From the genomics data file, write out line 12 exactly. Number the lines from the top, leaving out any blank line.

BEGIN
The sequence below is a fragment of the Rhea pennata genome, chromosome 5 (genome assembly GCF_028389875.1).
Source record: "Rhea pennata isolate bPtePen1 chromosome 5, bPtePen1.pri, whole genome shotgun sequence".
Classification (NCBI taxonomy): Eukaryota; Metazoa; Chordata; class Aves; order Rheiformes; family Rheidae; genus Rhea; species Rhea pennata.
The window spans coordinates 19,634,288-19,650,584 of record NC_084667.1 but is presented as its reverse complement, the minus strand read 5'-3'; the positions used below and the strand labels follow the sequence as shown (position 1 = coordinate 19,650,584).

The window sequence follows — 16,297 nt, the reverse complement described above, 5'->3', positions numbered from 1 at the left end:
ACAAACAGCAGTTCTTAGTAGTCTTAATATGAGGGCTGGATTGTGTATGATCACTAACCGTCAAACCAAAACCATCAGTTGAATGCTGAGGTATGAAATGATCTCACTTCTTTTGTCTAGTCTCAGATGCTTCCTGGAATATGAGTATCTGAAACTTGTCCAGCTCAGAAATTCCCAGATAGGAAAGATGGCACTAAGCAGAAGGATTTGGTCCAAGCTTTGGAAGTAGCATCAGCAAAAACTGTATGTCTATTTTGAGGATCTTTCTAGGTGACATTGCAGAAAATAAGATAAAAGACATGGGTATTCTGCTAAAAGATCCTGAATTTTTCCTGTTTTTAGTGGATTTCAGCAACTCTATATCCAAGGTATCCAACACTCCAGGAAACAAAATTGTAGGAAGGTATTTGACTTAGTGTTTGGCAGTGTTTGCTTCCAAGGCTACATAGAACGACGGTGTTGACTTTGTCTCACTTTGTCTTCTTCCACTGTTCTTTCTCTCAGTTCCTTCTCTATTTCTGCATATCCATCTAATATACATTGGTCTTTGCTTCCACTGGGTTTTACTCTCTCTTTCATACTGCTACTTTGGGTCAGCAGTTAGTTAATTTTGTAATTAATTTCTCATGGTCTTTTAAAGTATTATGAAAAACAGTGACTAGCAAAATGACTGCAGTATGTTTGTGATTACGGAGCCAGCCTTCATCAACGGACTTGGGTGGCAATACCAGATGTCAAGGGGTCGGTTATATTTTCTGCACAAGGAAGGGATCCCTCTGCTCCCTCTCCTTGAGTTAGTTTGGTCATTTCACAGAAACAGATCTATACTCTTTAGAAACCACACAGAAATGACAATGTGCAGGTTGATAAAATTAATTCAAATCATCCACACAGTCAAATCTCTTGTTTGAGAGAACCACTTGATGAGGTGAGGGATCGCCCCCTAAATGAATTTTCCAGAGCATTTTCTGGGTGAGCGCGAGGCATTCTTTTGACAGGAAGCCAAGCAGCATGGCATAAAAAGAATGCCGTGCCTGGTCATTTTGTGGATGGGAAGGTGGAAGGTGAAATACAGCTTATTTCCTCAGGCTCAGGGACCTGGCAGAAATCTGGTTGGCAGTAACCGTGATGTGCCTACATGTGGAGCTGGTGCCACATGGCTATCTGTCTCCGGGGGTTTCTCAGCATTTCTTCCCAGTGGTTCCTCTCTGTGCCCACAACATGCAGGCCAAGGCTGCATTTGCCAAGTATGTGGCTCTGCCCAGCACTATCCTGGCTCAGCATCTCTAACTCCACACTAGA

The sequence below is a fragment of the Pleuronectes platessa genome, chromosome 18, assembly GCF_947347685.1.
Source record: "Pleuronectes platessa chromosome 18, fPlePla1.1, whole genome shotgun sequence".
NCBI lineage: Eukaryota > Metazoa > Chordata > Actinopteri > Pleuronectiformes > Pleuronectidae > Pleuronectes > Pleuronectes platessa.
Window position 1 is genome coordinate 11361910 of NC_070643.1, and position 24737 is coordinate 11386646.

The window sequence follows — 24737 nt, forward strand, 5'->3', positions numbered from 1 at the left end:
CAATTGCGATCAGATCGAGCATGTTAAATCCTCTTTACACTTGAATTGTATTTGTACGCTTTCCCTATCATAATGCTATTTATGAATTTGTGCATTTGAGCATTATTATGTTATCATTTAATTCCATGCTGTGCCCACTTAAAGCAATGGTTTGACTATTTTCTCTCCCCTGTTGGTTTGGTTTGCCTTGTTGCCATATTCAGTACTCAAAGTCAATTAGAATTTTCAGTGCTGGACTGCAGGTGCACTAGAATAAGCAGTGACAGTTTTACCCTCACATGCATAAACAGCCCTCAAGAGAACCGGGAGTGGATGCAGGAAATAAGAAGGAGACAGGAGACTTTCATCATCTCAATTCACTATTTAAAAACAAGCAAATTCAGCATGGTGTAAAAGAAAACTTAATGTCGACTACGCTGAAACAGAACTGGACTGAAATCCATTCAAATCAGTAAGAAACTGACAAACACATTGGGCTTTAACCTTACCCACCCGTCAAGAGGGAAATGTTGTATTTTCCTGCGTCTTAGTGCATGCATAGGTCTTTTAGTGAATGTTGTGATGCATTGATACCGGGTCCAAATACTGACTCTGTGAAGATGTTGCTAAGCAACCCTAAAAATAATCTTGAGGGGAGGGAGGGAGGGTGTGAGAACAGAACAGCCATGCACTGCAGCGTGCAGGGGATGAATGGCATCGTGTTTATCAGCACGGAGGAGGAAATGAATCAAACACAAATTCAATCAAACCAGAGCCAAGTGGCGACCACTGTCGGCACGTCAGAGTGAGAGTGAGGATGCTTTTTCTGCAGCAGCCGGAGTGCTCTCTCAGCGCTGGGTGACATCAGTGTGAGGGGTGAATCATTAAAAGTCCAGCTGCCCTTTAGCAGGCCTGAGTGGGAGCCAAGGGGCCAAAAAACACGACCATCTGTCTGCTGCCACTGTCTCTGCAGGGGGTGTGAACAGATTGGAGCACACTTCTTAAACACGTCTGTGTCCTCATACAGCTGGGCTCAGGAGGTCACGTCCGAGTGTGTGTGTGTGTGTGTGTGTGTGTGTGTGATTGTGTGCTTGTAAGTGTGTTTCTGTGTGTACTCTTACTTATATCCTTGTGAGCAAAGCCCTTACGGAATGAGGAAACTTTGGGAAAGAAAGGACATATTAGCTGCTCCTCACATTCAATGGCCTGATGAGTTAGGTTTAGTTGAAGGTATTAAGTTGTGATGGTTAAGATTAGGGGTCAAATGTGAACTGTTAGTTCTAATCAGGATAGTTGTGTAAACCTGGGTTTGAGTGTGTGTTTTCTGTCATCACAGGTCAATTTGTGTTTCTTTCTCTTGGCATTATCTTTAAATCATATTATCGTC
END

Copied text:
CAATTGCGATCAGATCGAGCATGTTAAATCCTCTTTACACTTGAATTGTATTTGTACGCTTTCCCTATCATAATGCTATTTATGAATTTGTGCATTTGAGCATTATTATGTTATCATTTAATTCCATGCTGTGCCCACTTAAAGCAATGGTTTGACTATTTTCTCTCCCCTGTTGGTTTGGTTTGCCTTGTTGCCATATTCAGTACTCAAAGTCAATTAGAATTTTCAGTGCTGGACTGCAGGTGCACTAGAATAAGCAGTGACAGTTTTACCCTCACATGCATAAACAGCCCTCAAGAGAACCGGGAGTGGATGCAGGAAATAAGAAGGAGACAGGAGACTTTCATCATCTCAATTCACTATTTAAAAACAAGCAAATTCAGCATGGTGTAAAAGAAAACTTAATGTCGACTACGCTGAAACAGAACTGGACTGAAATCCATTCAAATCAGTAAGAAACTGACAAACACATTGGGCTTTAACCTTACCCACCCGTCAAGAGGGAAATGTTGTATTTTCCTGCGTCTTAGTGCATGCATAGGTCTTTTAGTGAATGTTGTGATGCATTGATACCGGGTCCAAATACTGACTCTGTGAAGATGTTGCTAAGCAACCCTAAAAATAATCTTGAGGGGAGGGAGGGAGGGTGTGAGAACAGAACAGCCATGCACTGCAGCGTGCAGGGGATGAATGGCATCGTGTTTATCAGCACGGAGGAGGAAATGAATCAAACACAAATTCAATCAAACCAGAGCCAAGTGGCGACCACTGTCGGCACGTCAGAGTGAGAGTGAGGATGCTTTTTCTGCAGCAGCCGGAGTGCTCTCTCAGCGCTGGGTGACATCAGTGTGAGGGGTGAATCATTAAAAGTCCAGCTGCCCTTTAGCAGGCCTGAGTGGGAGCCAAGGGGCCAAAAAACACGACCATCTGTCTGCTGCCACTGTCTCTGCAGGGGGTGTGAACAGATTGGAGCACACTTCTTAAACACGTCTGTGTCCTCATACAGCTGGGCTCAGGAGGTCACGTCCGAGTGTGTGTGTGTGTGTGTGTGTGTGTGTGTGATTGTGTGCTTGTAAGTGTGTTTCTGTGTGTACTCTTACTTATATCCTTGTGAGCAAAGCCCTTACGGAATGAGGAAACTTTGGGAAAGAAAGGACATATTAGCTGCTCCTCACATTCAATGGCCTGATGAGTTAGGTTTAGTTGAAGGTATTAAGTTGTGATGGTTAAGATTAGGGGTCAAATGTGAACTGTTAGTTCTAATCAGGATAGTTGTGTAAACCTGGGTTTGAGTGTGTGTTTTCTGTCATCACAGGTCAATTTGTGTTTCTTTCTCTTGGCATTATCTTTAAATCATATTATCGTC